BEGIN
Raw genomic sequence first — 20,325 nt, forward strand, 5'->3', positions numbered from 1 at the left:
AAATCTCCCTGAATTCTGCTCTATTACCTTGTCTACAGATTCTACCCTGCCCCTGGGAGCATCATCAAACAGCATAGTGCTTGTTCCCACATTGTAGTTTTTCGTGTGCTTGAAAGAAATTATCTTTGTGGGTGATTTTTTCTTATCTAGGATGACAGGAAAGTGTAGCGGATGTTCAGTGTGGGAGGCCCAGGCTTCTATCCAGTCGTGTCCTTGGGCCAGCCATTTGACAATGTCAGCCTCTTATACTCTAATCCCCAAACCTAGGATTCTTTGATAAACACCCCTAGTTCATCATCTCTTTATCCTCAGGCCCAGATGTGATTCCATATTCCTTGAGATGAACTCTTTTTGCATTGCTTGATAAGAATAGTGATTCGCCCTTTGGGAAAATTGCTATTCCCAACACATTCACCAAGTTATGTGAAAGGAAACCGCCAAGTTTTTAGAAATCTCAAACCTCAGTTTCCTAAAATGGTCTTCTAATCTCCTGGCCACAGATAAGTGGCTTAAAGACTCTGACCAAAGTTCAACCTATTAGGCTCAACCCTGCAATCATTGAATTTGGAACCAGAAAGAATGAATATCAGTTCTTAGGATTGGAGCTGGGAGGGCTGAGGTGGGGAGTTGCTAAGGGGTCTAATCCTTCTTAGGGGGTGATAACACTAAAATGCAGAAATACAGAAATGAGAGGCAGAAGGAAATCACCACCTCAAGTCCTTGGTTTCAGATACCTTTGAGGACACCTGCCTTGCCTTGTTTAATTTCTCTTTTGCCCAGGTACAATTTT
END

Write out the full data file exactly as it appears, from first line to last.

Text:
Raw genomic sequence first — 20,325 nt, forward strand, 5'->3', positions numbered from 1 at the left:
AAATCTCCCTGAATTCTGCTCTATTACCTTGTCTACAGATTCTACCCTGCCCCTGGGAGCATCATCAAACAGCATAGTGCTTGTTCCCACATTGTAGTTTTTCGTGTGCTTGAAAGAAATTATCTTTGTGGGTGATTTTTTCTTATCTAGGATGACAGGAAAGTGTAGCGGATGTTCAGTGTGGGAGGCCCAGGCTTCTATCCAGTCGTGTCCTTGGGCCAGCCATTTGACAATGTCAGCCTCTTATACTCTAATCCCCAAACCTAGGATTCTTTGATAAACACCCCTAGTTCATCATCTCTTTATCCTCAGGCCCAGATGTGATTCCATATTCCTTGAGATGAACTCTTTTTGCATTGCTTGATAAGAATAGTGATTCGCCCTTTGGGAAAATTGCTATTCCCAACACATTCACCAAGTTATGTGAAAGGAAACCGCCAAGTTTTTAGAAATCTCAAACCTCAGTTTCCTAAAATGGTCTTCTAATCTCCTGGCCACAGATAAGTGGCTTAAAGACTCTGACCAAAGTTCAACCTATTAGGCTCAACCCTGCAATCATTGAATTTGGAACCAGAAAGAATGAATATCAGTTCTTAGGATTGGAGCTGGGAGGGCTGAGGTGGGGAGTTGCTAAGGGGTCTAATCCTTCTTAGGGGGTGATAACACTAAAATGCAGAAATACAGAAATGAGAGGCAGAAGGAAATCACCACCTCAAGTCCTTGGTTTCAGATACCTTTGAGGACACCTGCCTTGCCTTGTTTAATTTCTCTTTTGCCCAGGTACAATTTT